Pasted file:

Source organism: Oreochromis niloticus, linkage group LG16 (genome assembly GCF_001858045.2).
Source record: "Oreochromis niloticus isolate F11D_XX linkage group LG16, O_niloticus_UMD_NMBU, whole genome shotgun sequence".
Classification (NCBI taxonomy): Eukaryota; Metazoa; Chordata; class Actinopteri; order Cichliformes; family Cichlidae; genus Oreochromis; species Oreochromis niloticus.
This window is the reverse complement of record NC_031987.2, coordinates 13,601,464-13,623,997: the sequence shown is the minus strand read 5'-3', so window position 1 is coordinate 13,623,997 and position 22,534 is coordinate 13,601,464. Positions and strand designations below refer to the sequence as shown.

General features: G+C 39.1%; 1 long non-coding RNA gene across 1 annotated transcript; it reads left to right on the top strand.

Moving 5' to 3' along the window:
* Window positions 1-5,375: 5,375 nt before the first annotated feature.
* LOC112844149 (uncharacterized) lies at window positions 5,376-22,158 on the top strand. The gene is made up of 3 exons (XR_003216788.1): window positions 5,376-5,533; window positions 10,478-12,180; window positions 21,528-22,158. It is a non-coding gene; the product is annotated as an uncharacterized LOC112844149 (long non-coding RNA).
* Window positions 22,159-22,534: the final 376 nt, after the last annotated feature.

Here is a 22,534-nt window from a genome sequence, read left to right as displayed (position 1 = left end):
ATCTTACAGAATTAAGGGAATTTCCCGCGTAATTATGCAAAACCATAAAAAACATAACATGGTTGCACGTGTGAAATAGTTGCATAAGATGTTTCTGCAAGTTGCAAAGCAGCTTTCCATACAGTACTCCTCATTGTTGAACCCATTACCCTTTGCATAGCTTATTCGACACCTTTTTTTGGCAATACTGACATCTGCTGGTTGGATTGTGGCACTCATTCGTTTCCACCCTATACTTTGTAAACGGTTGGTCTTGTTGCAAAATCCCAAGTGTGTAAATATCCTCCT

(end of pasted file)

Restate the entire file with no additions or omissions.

Source organism: Oreochromis niloticus, linkage group LG16 (genome assembly GCF_001858045.2).
Source record: "Oreochromis niloticus isolate F11D_XX linkage group LG16, O_niloticus_UMD_NMBU, whole genome shotgun sequence".
Classification (NCBI taxonomy): Eukaryota; Metazoa; Chordata; class Actinopteri; order Cichliformes; family Cichlidae; genus Oreochromis; species Oreochromis niloticus.
This window is the reverse complement of record NC_031987.2, coordinates 13,601,464-13,623,997: the sequence shown is the minus strand read 5'-3', so window position 1 is coordinate 13,623,997 and position 22,534 is coordinate 13,601,464. Positions and strand designations below refer to the sequence as shown.

General features: G+C 39.1%; 1 long non-coding RNA gene across 1 annotated transcript; it reads left to right on the top strand.

Moving 5' to 3' along the window:
* Window positions 1-5,375: 5,375 nt before the first annotated feature.
* LOC112844149 (uncharacterized) lies at window positions 5,376-22,158 on the top strand. The gene is made up of 3 exons (XR_003216788.1): window positions 5,376-5,533; window positions 10,478-12,180; window positions 21,528-22,158. It is a non-coding gene; the product is annotated as an uncharacterized LOC112844149 (long non-coding RNA).
* Window positions 22,159-22,534: the final 376 nt, after the last annotated feature.

Here is a 22,534-nt window from a genome sequence, read left to right as displayed (position 1 = left end):
ATCTTACAGAATTAAGGGAATTTCCCGCGTAATTATGCAAAACCATAAAAAACATAACATGGTTGCACGTGTGAAATAGTTGCATAAGATGTTTCTGCAAGTTGCAAAGCAGCTTTCCATACAGTACTCCTCATTGTTGAACCCATTACCCTTTGCATAGCTTATTCGACACCTTTTTTTGGCAATACTGACATCTGCTGGTTGGATTGTGGCACTCATTCGTTTCCACCCTATACTTTGTAAACGGTTGGTCTTGTTGCAAAATCCCAAGTGTGTAAATATCCTCCT